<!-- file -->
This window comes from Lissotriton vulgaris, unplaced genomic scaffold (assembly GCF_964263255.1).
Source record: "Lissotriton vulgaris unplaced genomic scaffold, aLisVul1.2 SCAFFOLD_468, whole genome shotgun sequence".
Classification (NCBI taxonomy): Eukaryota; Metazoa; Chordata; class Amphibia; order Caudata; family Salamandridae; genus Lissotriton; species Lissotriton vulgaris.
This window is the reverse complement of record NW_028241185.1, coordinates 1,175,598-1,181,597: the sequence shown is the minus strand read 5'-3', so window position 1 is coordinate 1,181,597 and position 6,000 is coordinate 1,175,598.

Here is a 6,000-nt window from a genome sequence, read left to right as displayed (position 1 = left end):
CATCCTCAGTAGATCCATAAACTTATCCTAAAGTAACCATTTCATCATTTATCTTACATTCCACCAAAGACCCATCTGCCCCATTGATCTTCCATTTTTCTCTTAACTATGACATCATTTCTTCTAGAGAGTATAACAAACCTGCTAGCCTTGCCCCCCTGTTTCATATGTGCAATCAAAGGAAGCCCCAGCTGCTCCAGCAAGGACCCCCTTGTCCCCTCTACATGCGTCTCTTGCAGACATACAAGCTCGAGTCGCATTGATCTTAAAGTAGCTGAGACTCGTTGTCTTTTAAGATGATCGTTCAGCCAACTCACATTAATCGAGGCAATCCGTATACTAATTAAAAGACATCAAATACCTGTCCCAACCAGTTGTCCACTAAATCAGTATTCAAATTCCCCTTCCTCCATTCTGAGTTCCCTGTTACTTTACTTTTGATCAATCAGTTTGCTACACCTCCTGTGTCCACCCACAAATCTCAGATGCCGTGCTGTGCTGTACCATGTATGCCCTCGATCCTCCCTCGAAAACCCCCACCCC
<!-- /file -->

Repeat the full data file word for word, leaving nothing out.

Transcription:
This window comes from Lissotriton vulgaris, unplaced genomic scaffold (assembly GCF_964263255.1).
Source record: "Lissotriton vulgaris unplaced genomic scaffold, aLisVul1.2 SCAFFOLD_468, whole genome shotgun sequence".
Classification (NCBI taxonomy): Eukaryota; Metazoa; Chordata; class Amphibia; order Caudata; family Salamandridae; genus Lissotriton; species Lissotriton vulgaris.
This window is the reverse complement of record NW_028241185.1, coordinates 1,175,598-1,181,597: the sequence shown is the minus strand read 5'-3', so window position 1 is coordinate 1,181,597 and position 6,000 is coordinate 1,175,598.

Here is a 6,000-nt window from a genome sequence, read left to right as displayed (position 1 = left end):
CATCCTCAGTAGATCCATAAACTTATCCTAAAGTAACCATTTCATCATTTATCTTACATTCCACCAAAGACCCATCTGCCCCATTGATCTTCCATTTTTCTCTTAACTATGACATCATTTCTTCTAGAGAGTATAACAAACCTGCTAGCCTTGCCCCCCTGTTTCATATGTGCAATCAAAGGAAGCCCCAGCTGCTCCAGCAAGGACCCCCTTGTCCCCTCTACATGCGTCTCTTGCAGACATACAAGCTCGAGTCGCATTGATCTTAAAGTAGCTGAGACTCGTTGTCTTTTAAGATGATCGTTCAGCCAACTCACATTAATCGAGGCAATCCGTATACTAATTAAAAGACATCAAATACCTGTCCCAACCAGTTGTCCACTAAATCAGTATTCAAATTCCCCTTCCTCCATTCTGAGTTCCCTGTTACTTTACTTTTGATCAATCAGTTTGCTACACCTCCTGTGTCCACCCACAAATCTCAGATGCCGTGCTGTGCTGTACCATGTATGCCCTCGATCCTCCCTCGAAAACCCCCACCCC